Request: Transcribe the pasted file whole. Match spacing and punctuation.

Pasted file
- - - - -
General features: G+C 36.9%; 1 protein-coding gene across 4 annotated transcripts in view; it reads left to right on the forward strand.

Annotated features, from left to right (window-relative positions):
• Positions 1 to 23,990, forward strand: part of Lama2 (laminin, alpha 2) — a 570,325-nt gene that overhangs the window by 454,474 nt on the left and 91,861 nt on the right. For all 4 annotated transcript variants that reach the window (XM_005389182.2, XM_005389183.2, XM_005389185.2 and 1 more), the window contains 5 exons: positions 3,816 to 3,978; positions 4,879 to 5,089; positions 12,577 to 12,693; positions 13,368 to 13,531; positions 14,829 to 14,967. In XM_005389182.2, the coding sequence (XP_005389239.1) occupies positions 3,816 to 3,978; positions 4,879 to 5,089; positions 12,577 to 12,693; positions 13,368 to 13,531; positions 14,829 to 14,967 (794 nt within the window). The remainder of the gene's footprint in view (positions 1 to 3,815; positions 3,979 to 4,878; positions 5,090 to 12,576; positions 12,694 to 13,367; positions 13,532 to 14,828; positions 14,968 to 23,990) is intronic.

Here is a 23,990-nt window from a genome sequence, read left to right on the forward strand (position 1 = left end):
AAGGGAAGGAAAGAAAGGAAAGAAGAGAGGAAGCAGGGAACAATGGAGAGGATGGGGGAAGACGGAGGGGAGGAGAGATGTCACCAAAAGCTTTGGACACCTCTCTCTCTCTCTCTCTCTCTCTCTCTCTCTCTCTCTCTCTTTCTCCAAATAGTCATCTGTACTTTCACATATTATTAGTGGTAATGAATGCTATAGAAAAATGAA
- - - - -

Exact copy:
General features: G+C 36.9%; 1 protein-coding gene across 4 annotated transcripts in view; it reads left to right on the forward strand.

Annotated features, from left to right (window-relative positions):
• Positions 1 to 23,990, forward strand: part of Lama2 (laminin, alpha 2) — a 570,325-nt gene that overhangs the window by 454,474 nt on the left and 91,861 nt on the right. For all 4 annotated transcript variants that reach the window (XM_005389182.2, XM_005389183.2, XM_005389185.2 and 1 more), the window contains 5 exons: positions 3,816 to 3,978; positions 4,879 to 5,089; positions 12,577 to 12,693; positions 13,368 to 13,531; positions 14,829 to 14,967. In XM_005389182.2, the coding sequence (XP_005389239.1) occupies positions 3,816 to 3,978; positions 4,879 to 5,089; positions 12,577 to 12,693; positions 13,368 to 13,531; positions 14,829 to 14,967 (794 nt within the window). The remainder of the gene's footprint in view (positions 1 to 3,815; positions 3,979 to 4,878; positions 5,090 to 12,576; positions 12,694 to 13,367; positions 13,532 to 14,828; positions 14,968 to 23,990) is intronic.

Here is a 23,990-nt window from a genome sequence, read left to right on the forward strand (position 1 = left end):
AAGGGAAGGAAAGAAAGGAAAGAAGAGAGGAAGCAGGGAACAATGGAGAGGATGGGGGAAGACGGAGGGGAGGAGAGATGTCACCAAAAGCTTTGGACACCTCTCTCTCTCTCTCTCTCTCTCTCTCTCTCTCTCTCTCTCTTTCTCCAAATAGTCATCTGTACTTTCACATATTATTAGTGGTAATGAATGCTATAGAAAAATGAA